Greens say they would restructure trade relations to address climate change
Green Leader Elizabeth May says her party would restructure Canada's global trade relations if elected Monday, arguing current agreements favour the rights of corporations at the expense of environmental protections.
``It's time to look at the web of trade deals and investor-state agreements that have operated, and in my view operated illegally, against the way the General Agreement on Tariffs and Trade was initially negotiated,'' May said Friday.
``Those rights of trans-national corporations, of big oil, have superseded our ability to negotiate treaties that actually work to protect our climate.''
The party is particularly critical of investor-state agreements, which can include a dispute settlement mechanism that allows charges to be brought against a country hosting an investment by another country or investor.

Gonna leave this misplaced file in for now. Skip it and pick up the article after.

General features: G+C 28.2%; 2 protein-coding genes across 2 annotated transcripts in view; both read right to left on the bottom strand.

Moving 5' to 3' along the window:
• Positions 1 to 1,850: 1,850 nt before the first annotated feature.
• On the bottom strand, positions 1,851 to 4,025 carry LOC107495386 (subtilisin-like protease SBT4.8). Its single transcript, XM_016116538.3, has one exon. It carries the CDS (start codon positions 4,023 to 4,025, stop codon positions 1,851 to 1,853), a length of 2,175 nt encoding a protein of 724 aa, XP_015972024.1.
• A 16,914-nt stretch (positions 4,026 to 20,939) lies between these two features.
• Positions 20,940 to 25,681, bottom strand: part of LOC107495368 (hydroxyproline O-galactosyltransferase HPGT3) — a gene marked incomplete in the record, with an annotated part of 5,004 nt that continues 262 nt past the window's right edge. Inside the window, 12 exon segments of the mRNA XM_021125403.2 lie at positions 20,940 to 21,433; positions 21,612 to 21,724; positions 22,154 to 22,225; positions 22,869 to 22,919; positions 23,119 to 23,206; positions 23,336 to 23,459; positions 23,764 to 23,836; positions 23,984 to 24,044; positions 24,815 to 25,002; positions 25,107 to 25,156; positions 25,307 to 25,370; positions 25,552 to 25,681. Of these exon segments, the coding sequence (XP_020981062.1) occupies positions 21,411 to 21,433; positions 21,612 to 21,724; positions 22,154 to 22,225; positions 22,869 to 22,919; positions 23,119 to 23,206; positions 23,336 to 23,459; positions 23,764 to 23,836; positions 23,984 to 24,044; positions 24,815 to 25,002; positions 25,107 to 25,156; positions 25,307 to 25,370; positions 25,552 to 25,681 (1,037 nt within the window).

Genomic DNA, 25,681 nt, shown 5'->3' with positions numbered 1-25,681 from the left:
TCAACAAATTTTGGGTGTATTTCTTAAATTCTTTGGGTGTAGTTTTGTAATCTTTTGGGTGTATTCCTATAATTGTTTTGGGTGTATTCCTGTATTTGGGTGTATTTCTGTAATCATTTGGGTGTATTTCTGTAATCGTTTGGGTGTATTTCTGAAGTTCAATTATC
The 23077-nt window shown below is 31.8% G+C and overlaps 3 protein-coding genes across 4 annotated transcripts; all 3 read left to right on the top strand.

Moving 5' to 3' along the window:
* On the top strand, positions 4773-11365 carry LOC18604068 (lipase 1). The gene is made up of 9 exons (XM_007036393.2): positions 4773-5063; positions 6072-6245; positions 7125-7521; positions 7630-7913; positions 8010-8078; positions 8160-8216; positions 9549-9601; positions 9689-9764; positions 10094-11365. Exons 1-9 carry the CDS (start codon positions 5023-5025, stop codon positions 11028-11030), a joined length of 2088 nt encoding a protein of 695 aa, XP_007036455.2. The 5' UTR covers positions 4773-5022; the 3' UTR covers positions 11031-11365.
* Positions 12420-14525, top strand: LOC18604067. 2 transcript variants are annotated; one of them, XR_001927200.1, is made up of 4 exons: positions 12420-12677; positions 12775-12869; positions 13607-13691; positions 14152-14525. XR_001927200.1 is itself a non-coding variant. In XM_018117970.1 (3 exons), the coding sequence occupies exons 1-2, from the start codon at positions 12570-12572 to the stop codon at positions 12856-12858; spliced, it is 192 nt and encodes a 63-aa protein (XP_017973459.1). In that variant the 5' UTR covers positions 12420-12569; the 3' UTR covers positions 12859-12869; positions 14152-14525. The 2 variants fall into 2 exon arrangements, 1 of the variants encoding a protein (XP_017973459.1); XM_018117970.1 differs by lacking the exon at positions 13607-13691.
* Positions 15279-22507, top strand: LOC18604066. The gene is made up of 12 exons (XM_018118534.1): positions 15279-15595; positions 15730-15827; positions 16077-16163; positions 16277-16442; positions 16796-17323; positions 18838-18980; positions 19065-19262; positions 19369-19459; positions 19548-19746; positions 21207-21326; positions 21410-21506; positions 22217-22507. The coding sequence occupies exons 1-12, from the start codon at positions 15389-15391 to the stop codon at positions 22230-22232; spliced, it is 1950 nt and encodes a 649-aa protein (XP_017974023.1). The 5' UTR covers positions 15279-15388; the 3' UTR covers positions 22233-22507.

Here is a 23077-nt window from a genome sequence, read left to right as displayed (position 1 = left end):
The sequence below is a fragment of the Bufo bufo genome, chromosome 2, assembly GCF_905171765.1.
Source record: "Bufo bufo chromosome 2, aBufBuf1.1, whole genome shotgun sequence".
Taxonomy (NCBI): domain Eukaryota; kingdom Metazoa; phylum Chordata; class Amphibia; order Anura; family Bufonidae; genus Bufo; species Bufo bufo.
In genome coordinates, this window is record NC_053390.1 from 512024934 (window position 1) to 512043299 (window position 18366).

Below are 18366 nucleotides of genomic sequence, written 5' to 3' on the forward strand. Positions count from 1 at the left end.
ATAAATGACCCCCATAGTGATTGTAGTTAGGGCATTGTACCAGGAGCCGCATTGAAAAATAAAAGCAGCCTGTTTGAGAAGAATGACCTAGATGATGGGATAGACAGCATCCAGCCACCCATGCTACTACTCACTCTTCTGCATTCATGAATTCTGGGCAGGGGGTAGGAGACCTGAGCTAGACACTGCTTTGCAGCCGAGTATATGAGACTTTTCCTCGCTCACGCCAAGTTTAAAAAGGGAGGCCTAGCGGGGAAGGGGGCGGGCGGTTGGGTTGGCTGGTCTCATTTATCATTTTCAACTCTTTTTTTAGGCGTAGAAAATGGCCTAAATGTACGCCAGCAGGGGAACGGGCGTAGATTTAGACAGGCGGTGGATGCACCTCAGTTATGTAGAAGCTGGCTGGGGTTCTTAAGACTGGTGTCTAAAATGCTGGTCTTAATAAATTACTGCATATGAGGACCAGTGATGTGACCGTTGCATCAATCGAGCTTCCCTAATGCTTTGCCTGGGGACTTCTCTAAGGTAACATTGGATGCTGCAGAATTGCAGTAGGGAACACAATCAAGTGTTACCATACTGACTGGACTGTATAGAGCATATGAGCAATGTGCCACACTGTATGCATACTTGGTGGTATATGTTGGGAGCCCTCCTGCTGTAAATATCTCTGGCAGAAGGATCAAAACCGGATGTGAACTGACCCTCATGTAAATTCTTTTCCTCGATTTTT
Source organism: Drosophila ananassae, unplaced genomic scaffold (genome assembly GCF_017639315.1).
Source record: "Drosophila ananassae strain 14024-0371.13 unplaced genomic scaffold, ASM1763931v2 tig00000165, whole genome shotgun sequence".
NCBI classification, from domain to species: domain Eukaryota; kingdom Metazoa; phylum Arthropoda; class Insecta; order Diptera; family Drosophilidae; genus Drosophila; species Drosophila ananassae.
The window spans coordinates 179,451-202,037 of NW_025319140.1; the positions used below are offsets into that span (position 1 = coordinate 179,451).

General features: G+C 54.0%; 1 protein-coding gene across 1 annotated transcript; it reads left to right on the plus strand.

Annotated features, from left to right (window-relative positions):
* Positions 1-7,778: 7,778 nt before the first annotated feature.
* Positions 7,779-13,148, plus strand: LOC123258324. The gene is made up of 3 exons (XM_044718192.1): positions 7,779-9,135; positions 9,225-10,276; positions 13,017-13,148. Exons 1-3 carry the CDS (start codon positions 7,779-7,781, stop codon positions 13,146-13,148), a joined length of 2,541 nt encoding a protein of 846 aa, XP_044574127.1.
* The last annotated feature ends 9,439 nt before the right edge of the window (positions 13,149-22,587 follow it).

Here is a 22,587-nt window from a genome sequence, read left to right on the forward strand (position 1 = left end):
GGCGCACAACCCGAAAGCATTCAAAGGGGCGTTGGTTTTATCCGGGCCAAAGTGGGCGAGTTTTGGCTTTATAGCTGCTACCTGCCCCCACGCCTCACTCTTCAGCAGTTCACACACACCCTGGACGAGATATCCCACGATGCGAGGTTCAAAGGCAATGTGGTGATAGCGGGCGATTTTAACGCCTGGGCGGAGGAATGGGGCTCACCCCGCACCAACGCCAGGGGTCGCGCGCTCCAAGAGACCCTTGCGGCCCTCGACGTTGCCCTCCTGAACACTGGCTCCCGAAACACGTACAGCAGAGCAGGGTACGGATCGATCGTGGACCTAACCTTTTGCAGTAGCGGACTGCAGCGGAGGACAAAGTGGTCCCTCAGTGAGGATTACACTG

Paul Manly, the Green candidate running for re-election in Nanaimo-Ladysmith, said the mechanisms ``give foreign multinationals the ability to seek financial compensation when the decisions of democratically elected governments get in the way of their profits.''
May acknowledged that renegotiating existing trade agreements will take time and co-operation.
``Within the Parliament of Canada we should be able to count on the NDP because they say on paper that they are opposed to investor-state agreements,'' May said. ``But I've seen whipped votes by the NDP to force supporting agreements that include investor-state agreements.''
``We need to get back to that and make sure we protect climate agreements like the Paris agreement, which currently has no enforcement mechanisms,'' she added.
``Because the trade ministers in every country are more powerful than the environment ministers, and it sabotages our efforts.''
The party said Friday that restructuring would include reducing the distances over which food is shipped by increasing domestic and local food production.
It would also ensure that products that are banned in Canada, such as bovine growth hormone in milk products, are not imported in food from other countries.
The Greens also promise to improve internal trade between provinces.
May, campaigning on Vancouver Island for a second straight day, was scheduled to make an announcement on the Greens' affordability plans later in the Greater Victoria municipality of Saanich.